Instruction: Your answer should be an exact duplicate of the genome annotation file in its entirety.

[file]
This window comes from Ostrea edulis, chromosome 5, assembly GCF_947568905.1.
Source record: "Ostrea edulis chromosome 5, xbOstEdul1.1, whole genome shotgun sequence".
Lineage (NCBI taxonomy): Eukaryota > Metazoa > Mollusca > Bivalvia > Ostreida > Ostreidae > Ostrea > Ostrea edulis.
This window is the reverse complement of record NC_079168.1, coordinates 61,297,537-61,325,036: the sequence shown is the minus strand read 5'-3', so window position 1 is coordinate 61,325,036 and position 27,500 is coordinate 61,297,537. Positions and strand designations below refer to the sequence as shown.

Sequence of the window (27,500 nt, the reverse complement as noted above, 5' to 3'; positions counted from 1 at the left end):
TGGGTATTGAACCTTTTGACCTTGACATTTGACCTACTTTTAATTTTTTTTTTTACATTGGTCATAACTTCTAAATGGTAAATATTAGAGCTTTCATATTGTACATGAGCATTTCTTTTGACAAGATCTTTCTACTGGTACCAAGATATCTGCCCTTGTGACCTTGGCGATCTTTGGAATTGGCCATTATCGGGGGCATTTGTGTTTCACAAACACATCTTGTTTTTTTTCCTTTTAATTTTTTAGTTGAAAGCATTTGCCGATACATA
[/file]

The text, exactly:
This window comes from Ostrea edulis, chromosome 5, assembly GCF_947568905.1.
Source record: "Ostrea edulis chromosome 5, xbOstEdul1.1, whole genome shotgun sequence".
Lineage (NCBI taxonomy): Eukaryota > Metazoa > Mollusca > Bivalvia > Ostreida > Ostreidae > Ostrea > Ostrea edulis.
This window is the reverse complement of record NC_079168.1, coordinates 61,297,537-61,325,036: the sequence shown is the minus strand read 5'-3', so window position 1 is coordinate 61,325,036 and position 27,500 is coordinate 61,297,537. Positions and strand designations below refer to the sequence as shown.

Sequence of the window (27,500 nt, the reverse complement as noted above, 5' to 3'; positions counted from 1 at the left end):
TGGGTATTGAACCTTTTGACCTTGACATTTGACCTACTTTTAATTTTTTTTTTTACATTGGTCATAACTTCTAAATGGTAAATATTAGAGCTTTCATATTGTACATGAGCATTTCTTTTGACAAGATCTTTCTACTGGTACCAAGATATCTGCCCTTGTGACCTTGGCGATCTTTGGAATTGGCCATTATCGGGGGCATTTGTGTTTCACAAACACATCTTGTTTTTTTTCCTTTTAATTTTTTAGTTGAAAGCATTTGCCGATACATA